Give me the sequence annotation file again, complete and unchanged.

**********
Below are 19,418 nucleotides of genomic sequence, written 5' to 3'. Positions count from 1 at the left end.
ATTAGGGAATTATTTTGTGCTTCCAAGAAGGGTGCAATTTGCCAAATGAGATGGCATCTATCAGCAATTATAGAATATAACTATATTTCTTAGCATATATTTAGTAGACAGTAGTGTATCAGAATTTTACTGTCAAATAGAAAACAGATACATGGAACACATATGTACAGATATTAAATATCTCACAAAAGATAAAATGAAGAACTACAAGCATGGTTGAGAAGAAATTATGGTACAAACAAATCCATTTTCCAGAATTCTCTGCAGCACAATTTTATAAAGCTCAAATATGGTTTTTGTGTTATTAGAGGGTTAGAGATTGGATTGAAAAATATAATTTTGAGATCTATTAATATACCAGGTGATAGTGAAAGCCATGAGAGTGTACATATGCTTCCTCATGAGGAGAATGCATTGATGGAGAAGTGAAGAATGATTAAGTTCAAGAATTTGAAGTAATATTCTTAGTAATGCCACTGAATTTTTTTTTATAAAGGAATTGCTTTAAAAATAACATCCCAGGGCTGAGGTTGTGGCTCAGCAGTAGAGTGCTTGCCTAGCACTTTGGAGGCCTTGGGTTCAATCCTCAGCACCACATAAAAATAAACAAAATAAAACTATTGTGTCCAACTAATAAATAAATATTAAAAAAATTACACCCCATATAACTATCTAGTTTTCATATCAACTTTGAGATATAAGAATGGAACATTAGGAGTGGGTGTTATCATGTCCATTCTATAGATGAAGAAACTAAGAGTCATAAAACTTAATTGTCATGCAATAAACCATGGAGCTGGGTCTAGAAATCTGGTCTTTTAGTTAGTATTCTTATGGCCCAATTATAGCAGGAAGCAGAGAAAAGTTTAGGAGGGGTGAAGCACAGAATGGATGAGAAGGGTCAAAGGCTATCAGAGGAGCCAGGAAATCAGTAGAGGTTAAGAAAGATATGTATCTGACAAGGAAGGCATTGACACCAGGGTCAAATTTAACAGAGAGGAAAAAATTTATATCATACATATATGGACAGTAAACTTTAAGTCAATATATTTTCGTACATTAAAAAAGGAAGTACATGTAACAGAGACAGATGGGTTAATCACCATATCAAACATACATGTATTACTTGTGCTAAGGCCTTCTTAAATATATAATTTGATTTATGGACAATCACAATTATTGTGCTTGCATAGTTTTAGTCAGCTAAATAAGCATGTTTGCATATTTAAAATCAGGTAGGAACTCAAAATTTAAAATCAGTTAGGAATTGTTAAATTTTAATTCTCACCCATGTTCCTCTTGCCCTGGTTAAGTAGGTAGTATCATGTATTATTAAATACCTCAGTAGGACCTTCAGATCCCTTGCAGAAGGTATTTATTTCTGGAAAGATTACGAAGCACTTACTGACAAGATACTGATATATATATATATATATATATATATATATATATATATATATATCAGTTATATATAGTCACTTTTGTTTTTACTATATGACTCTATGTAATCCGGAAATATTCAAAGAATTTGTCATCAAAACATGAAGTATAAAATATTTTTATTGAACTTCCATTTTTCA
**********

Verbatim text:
Below are 19,418 nucleotides of genomic sequence, written 5' to 3'. Positions count from 1 at the left end.
ATTAGGGAATTATTTTGTGCTTCCAAGAAGGGTGCAATTTGCCAAATGAGATGGCATCTATCAGCAATTATAGAATATAACTATATTTCTTAGCATATATTTAGTAGACAGTAGTGTATCAGAATTTTACTGTCAAATAGAAAACAGATACATGGAACACATATGTACAGATATTAAATATCTCACAAAAGATAAAATGAAGAACTACAAGCATGGTTGAGAAGAAATTATGGTACAAACAAATCCATTTTCCAGAATTCTCTGCAGCACAATTTTATAAAGCTCAAATATGGTTTTTGTGTTATTAGAGGGTTAGAGATTGGATTGAAAAATATAATTTTGAGATCTATTAATATACCAGGTGATAGTGAAAGCCATGAGAGTGTACATATGCTTCCTCATGAGGAGAATGCATTGATGGAGAAGTGAAGAATGATTAAGTTCAAGAATTTGAAGTAATATTCTTAGTAATGCCACTGAATTTTTTTTTATAAAGGAATTGCTTTAAAAATAACATCCCAGGGCTGAGGTTGTGGCTCAGCAGTAGAGTGCTTGCCTAGCACTTTGGAGGCCTTGGGTTCAATCCTCAGCACCACATAAAAATAAACAAAATAAAACTATTGTGTCCAACTAATAAATAAATATTAAAAAAATTACACCCCATATAACTATCTAGTTTTCATATCAACTTTGAGATATAAGAATGGAACATTAGGAGTGGGTGTTATCATGTCCATTCTATAGATGAAGAAACTAAGAGTCATAAAACTTAATTGTCATGCAATAAACCATGGAGCTGGGTCTAGAAATCTGGTCTTTTAGTTAGTATTCTTATGGCCCAATTATAGCAGGAAGCAGAGAAAAGTTTAGGAGGGGTGAAGCACAGAATGGATGAGAAGGGTCAAAGGCTATCAGAGGAGCCAGGAAATCAGTAGAGGTTAAGAAAGATATGTATCTGACAAGGAAGGCATTGACACCAGGGTCAAATTTAACAGAGAGGAAAAAATTTATATCATACATATATGGACAGTAAACTTTAAGTCAATATATTTTCGTACATTAAAAAAGGAAGTACATGTAACAGAGACAGATGGGTTAATCACCATATCAAACATACATGTATTACTTGTGCTAAGGCCTTCTTAAATATATAATTTGATTTATGGACAATCACAATTATTGTGCTTGCATAGTTTTAGTCAGCTAAATAAGCATGTTTGCATATTTAAAATCAGGTAGGAACTCAAAATTTAAAATCAGTTAGGAATTGTTAAATTTTAATTCTCACCCATGTTCCTCTTGCCCTGGTTAAGTAGGTAGTATCATGTATTATTAAATACCTCAGTAGGACCTTCAGATCCCTTGCAGAAGGTATTTATTTCTGGAAAGATTACGAAGCACTTACTGACAAGATACTGATATATATATATATATATATATATATATATATATATATATATATCAGTTATATATAGTCACTTTTGTTTTTACTATATGACTCTATGTAATCCGGAAATATTCAAAGAATTTGTCATCAAAACATGAAGTATAAAATATTTTTATTGAACTTCCATTTTTCA